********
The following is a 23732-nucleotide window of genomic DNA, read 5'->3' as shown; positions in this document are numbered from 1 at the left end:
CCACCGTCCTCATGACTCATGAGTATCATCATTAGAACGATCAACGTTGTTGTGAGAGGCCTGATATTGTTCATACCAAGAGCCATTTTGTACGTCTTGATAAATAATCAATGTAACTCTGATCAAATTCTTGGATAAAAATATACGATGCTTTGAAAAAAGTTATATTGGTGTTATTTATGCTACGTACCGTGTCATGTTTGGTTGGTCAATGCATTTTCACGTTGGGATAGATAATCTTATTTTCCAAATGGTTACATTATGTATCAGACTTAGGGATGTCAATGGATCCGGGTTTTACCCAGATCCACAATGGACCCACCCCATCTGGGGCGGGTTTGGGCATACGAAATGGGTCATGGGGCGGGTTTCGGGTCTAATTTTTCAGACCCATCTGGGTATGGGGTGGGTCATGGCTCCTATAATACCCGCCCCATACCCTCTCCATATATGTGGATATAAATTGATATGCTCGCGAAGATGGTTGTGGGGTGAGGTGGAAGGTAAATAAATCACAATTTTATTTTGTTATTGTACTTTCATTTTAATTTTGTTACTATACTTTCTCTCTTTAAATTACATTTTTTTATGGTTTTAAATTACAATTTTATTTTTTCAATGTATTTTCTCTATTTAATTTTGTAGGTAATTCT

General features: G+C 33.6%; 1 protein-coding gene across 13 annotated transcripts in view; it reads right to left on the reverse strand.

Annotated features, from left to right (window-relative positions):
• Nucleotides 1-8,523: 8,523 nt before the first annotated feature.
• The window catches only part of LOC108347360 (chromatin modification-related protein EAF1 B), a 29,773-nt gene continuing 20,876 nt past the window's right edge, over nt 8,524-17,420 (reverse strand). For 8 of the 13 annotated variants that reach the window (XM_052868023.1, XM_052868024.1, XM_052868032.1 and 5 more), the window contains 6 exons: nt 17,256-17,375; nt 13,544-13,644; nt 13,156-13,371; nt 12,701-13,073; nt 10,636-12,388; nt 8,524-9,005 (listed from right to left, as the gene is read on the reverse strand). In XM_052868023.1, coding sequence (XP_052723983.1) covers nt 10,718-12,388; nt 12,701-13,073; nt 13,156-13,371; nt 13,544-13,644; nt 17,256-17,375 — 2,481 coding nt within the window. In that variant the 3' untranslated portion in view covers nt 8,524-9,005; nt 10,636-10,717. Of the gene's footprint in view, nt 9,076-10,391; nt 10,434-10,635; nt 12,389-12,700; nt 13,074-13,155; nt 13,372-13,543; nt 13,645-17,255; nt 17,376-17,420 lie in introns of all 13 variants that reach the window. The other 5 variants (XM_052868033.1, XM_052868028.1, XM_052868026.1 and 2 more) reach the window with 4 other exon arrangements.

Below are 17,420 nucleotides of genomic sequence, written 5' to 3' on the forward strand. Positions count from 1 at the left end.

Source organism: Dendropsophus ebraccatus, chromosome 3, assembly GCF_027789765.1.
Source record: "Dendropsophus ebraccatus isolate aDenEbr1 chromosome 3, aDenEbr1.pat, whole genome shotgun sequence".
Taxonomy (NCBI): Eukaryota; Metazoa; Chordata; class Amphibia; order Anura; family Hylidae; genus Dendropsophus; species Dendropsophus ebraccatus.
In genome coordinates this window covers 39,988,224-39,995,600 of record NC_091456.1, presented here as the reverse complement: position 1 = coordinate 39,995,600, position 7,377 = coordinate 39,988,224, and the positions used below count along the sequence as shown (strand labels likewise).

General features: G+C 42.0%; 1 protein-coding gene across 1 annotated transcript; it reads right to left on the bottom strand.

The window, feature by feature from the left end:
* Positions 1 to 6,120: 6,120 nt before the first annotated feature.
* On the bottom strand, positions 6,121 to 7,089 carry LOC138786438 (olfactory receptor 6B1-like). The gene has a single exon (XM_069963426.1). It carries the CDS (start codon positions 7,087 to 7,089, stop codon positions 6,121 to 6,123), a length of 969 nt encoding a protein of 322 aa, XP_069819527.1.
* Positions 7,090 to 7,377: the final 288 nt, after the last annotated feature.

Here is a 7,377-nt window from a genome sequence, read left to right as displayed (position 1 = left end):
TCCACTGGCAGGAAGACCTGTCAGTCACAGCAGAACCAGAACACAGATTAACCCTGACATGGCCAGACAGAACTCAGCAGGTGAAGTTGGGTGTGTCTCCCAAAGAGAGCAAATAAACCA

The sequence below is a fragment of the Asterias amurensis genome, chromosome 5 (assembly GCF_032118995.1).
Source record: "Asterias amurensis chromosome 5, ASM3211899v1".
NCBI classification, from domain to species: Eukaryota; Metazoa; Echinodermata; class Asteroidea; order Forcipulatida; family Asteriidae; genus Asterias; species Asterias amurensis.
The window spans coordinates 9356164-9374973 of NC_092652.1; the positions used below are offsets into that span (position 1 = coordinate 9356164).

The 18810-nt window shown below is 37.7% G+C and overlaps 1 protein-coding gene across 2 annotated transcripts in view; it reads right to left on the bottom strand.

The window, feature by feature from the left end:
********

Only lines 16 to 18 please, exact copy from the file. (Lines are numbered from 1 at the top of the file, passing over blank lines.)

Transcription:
* Positions 7,090 to 7,377: the final 288 nt, after the last annotated feature.

Here is a 7,377-nt window from a genome sequence, read left to right as displayed (position 1 = left end):
TCCACTGGCAGGAAGACCTGTCAGTCACAGCAGAACCAGAACACAGATTAACCCTGACATGGCCAGACAGAACTCAGCAGGTGAAGTTGGGTGTGTCTCCCAAAGAGAGCAAATAAACCA